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Guidelines For The Reception Of Communion


On November 14, 1996, the National Conference of Catholic Bishops approved the following guidelines on the reception of Communion. These guidelines replace the guidelines approved by the Administrative Committee of the NCCB in November 1986. The guidelines, which are to be included in missalettes and other participation aids published in the United States, seek to remind all those who may attend Catholic liturgies of the present discipline of the Church with regard to the sharing of Eucharistic Communion.


As Catholics, we fully participate in the celebration of the Eucharist when we receive Holy Communion. We are encouraged to receive Communion devoutly and frequently. In order to be properly disposed to receive Communion, participants should not be conscious of grave sin and normally should have fasted for one hour. A person who is conscious of grave sin is not to receive the Body and Blood of the Lord without prior sacramental confession except for a grave reason where there is no opportunity for confession. In this case, the person is to be mindful of the obligation to make an act of perfect contrition, including the intention of confessing as soon as possible (canon 916). A frequent reception of the Sacrament of Penance is encouraged for all.


We welcome our fellow Christians to this celebration of the Eucharist as our brothers and sisters. We pray that our common baptism and the action of the Holy Spirit in this Eucharist will draw us closer to one another and begin to dispel the sad divisions which separate us. We pray that these will lessen and finally disappear, in keeping with Christ's prayer for us "that they may all be one" (Jn 17:21).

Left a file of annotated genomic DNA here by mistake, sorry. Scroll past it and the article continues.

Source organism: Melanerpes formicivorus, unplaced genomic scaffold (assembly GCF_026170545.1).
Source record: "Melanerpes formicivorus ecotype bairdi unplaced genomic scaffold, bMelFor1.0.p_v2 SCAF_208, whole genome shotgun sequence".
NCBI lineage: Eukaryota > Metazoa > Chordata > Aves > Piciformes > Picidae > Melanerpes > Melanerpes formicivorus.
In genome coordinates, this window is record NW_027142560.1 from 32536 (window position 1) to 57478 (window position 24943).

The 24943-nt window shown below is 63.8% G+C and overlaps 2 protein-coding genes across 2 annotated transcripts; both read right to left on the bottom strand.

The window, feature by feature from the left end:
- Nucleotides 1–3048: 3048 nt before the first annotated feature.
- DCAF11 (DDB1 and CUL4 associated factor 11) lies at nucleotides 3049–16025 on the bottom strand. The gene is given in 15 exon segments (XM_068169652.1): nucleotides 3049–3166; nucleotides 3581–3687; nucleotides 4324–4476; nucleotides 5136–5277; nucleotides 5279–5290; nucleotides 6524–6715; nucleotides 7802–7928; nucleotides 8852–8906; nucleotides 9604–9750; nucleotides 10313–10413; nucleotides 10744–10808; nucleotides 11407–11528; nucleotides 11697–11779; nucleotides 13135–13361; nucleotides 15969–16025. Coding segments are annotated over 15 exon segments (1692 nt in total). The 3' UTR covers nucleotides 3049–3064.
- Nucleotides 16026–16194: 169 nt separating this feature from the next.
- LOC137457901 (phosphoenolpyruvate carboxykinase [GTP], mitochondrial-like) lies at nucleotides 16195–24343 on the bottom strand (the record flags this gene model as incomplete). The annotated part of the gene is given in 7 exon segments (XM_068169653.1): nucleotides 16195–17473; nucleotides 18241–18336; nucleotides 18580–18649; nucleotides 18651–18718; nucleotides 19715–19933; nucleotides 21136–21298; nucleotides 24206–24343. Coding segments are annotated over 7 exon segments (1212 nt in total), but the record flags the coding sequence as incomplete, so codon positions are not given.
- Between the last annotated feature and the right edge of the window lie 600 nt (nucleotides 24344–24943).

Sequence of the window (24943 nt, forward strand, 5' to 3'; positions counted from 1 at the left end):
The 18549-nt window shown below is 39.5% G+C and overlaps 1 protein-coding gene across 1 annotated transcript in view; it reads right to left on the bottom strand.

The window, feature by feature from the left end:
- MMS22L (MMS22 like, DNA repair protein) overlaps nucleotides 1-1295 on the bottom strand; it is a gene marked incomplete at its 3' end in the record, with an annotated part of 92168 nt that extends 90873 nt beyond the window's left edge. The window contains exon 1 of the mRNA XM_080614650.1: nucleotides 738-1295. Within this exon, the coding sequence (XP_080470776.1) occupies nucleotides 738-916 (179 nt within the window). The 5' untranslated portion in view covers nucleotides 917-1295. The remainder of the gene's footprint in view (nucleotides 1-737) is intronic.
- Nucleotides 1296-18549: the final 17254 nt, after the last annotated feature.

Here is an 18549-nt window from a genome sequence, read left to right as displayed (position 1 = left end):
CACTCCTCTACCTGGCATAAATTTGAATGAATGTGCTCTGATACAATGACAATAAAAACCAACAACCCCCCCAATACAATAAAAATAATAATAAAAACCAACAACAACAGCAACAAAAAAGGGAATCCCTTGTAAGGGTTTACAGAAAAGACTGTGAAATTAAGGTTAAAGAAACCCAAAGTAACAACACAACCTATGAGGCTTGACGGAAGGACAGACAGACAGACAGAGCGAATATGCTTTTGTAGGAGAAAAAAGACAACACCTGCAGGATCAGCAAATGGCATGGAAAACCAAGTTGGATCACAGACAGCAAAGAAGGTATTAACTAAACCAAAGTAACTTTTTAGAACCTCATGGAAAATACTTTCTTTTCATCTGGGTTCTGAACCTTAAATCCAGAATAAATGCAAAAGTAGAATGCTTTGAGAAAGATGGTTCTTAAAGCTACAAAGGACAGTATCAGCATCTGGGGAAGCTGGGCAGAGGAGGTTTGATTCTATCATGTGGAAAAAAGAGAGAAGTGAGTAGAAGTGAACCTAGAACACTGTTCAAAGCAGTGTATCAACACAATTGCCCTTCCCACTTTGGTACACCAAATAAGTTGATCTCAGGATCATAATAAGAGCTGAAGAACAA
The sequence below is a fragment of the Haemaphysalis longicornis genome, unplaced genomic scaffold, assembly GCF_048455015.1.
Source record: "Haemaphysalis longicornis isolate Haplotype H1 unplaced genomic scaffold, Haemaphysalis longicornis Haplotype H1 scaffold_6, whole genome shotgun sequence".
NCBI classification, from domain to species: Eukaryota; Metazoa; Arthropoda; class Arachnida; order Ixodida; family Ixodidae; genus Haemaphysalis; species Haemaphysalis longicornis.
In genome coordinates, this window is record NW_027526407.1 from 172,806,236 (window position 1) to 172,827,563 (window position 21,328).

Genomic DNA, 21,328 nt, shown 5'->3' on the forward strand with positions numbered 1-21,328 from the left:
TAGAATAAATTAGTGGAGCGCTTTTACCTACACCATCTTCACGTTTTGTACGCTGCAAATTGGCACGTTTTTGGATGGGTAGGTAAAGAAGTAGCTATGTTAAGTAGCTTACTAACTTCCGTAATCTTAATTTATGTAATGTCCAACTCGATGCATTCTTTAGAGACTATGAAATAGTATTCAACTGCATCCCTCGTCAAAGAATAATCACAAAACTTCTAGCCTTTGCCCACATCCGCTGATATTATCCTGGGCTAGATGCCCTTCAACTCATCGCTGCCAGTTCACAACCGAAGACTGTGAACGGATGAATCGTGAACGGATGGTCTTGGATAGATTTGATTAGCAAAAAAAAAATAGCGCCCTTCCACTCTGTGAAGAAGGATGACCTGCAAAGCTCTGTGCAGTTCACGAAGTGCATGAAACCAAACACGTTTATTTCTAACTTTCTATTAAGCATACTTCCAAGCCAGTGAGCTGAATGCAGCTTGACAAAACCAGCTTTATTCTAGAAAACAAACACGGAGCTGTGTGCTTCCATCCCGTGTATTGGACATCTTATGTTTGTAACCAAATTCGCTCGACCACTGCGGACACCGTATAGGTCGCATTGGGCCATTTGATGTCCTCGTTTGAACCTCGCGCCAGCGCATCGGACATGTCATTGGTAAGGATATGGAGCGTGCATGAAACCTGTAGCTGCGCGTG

Because Catholics believe that the celebration of the Eucharist is a sign of the reality of the oneness of faith, life, and worship, members of those churches with whom we are not yet fully united are ordinarily not admitted to Holy Communion. Eucharistic sharing in exceptional circumstances by other Christians requires permission according to the directives of the diocesan bishop and the provisions of canon law (canon 844 §4). Members of the Orthodox Churches, the Assyrian Church of the East, and the Polish National Catholic Church are urged to respect the discipline of their own Churches. According to Roman Catholic discipline, the Code of Canon Law does not object to the reception of Communion by Christians of these Churches (canon 844 §3).


All who are not receiving Holy Communion are encouraged to express in their hearts a prayerful desire for unity with the Lord Jesus and with one another.


We also welcome to this celebration those who do not share our faith in Jesus Christ. While we cannot admit them to Holy Communion, we ask them to offer their prayers for the peace and the unity of the human family.


© 1996, United States Conference of Catholic Bishops


Guidelines for Receiving Holy Communion

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Catholic Funeral Rites